So what's in store for 2008?

I intend to keep grinding online cash. I feel like I'm not meeting my potential, though, and I'm not sure what exactly I'm missing. My head is probably clouded with bad ideas. I have trouble maintaining the discipline needed to play well; I play well for short bursts and stretches but eventually get sloppy and lazy and let bad habits set in. I need to correct this.

I may also play some live tournaments. The feasibility of this is very much in the air, but I have some personal and financial goals for this year that a good run in a tournament could help take care of. I feel like I'm too good to pass up on them, even though I'm trying to stay focused on cash.

It's hard to be more specific about goals than that. I have ideas about where I want to be come the WSOP, and ideas about how I want to get there. But I have to be good enough and run well enough to make them happen, so there's no point in outlying a plan that doesn't have much flexibility.

Anyway, the word for 2008 is Professional. If I prepare myself properly and take care of myself and stay disciplined in bankroll management, game selection, and mental state, the rest will take care of itself.

Merry Christmas to all

...regardless of which particular holiday you celebrate, today is a day for love and joy, a reminder of what really matters in life. I am in Lake Charles visiting family after spending a few days in Houston visiting friends.

Last night I played a session of 2/4 cash because I heard the games were really good. I dropped 4 buyins in about 1k hands. I ran pretty badly but I'm sure I made a ton of mistakes, the first one being sitting in at all when I had resolved not to play any poker over the holidays.

This week I'll have posts up about my 2007 year in review and what I'm planning to do in 2008.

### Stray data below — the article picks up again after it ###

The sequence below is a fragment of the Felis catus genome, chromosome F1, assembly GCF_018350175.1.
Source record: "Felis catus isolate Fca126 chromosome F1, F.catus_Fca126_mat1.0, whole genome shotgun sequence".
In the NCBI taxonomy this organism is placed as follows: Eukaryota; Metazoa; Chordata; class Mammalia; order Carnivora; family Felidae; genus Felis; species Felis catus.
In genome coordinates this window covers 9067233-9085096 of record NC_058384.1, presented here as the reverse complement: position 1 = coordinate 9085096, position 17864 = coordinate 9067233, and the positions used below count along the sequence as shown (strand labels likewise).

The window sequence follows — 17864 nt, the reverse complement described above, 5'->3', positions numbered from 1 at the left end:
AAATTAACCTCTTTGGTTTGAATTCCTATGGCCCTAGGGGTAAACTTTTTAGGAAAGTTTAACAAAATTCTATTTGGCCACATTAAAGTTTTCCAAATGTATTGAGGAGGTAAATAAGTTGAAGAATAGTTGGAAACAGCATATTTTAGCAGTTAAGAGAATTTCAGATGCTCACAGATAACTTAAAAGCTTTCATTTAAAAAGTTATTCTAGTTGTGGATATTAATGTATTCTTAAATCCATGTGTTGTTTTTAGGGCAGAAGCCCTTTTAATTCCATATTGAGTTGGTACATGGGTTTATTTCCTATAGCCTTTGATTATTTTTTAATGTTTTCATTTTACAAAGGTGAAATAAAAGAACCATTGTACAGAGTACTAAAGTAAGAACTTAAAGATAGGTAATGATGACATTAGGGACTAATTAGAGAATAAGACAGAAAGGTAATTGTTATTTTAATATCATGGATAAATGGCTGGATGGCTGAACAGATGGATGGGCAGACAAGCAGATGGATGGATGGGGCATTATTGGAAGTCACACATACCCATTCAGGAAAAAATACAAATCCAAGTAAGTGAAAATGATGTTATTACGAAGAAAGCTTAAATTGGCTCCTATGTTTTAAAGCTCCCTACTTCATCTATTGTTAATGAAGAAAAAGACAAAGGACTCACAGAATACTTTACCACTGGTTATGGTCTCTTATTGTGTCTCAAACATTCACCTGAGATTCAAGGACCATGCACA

Also I have a couple theory things I'm working on. They need some serious editing before I put them in the public eye, though.

Happy holidays.

donkaments, life, psychology

I final tabled my second consecutive UBOC event on Wednesday night (I didn't play Monday or Tuesday's events), taking 8th in the PLO8. Obviously 8th is a frustrating result-- especially since I won a big pot when the FT started to take the chip lead with 9 left. The next four pots I played where money went in post flop, I got 0, 1/4, 0, and 0 from. I may have overplayed some hands, but I'm pretty sure in a split-pot game that counts as running bad. (Speaking of running bad, I had dodged some bullets and stealthily skulked around with a short stack in the FTP 55k last night, to get into the money, and then the servers crashed. The way I was playing I felt sure I would win it. Oh well.)

I've been considering returning to the live circuit in 2008. I feel like I'm playing well, when I trust my instincts and the reads I make. I almost owe it to myself to try for another big score, and this fits well when the plan I've laid out for my life in the next couple of years.

(Speaking of all that, part of the reason I don't write more is that I tend to stick with poker themes here. I have other stuff going on in my life, and other important decisions to make. Do you, the reader, want to hear about those? I can write more about my life beyond poker if that interests you.)

Here's something that may help your game:

One thing I noticed (because I found it happening to me lately) and remembered recently was something I was told in a sports psychology class in college. In big games, in high-pressure situations, we tend to feel nervous or anxious. Our body is producing a higher level of energy than normal, and we're not sure what to do with it. So we call it nervousness and try to calm it down. But this is incorrect. The energy is not nervous-- it is our body's response to what our mind knows is an important situation. Our mind has told our body to produce extra energy to prepare for this important event, to play it at our highest level.

What you misidentify as nervousness is your body entering a heightened state of awareness for the upcoming challenge. You don't need to calm down-- you just need to harness and focus that energy. Remember, don't be nervous, be excited.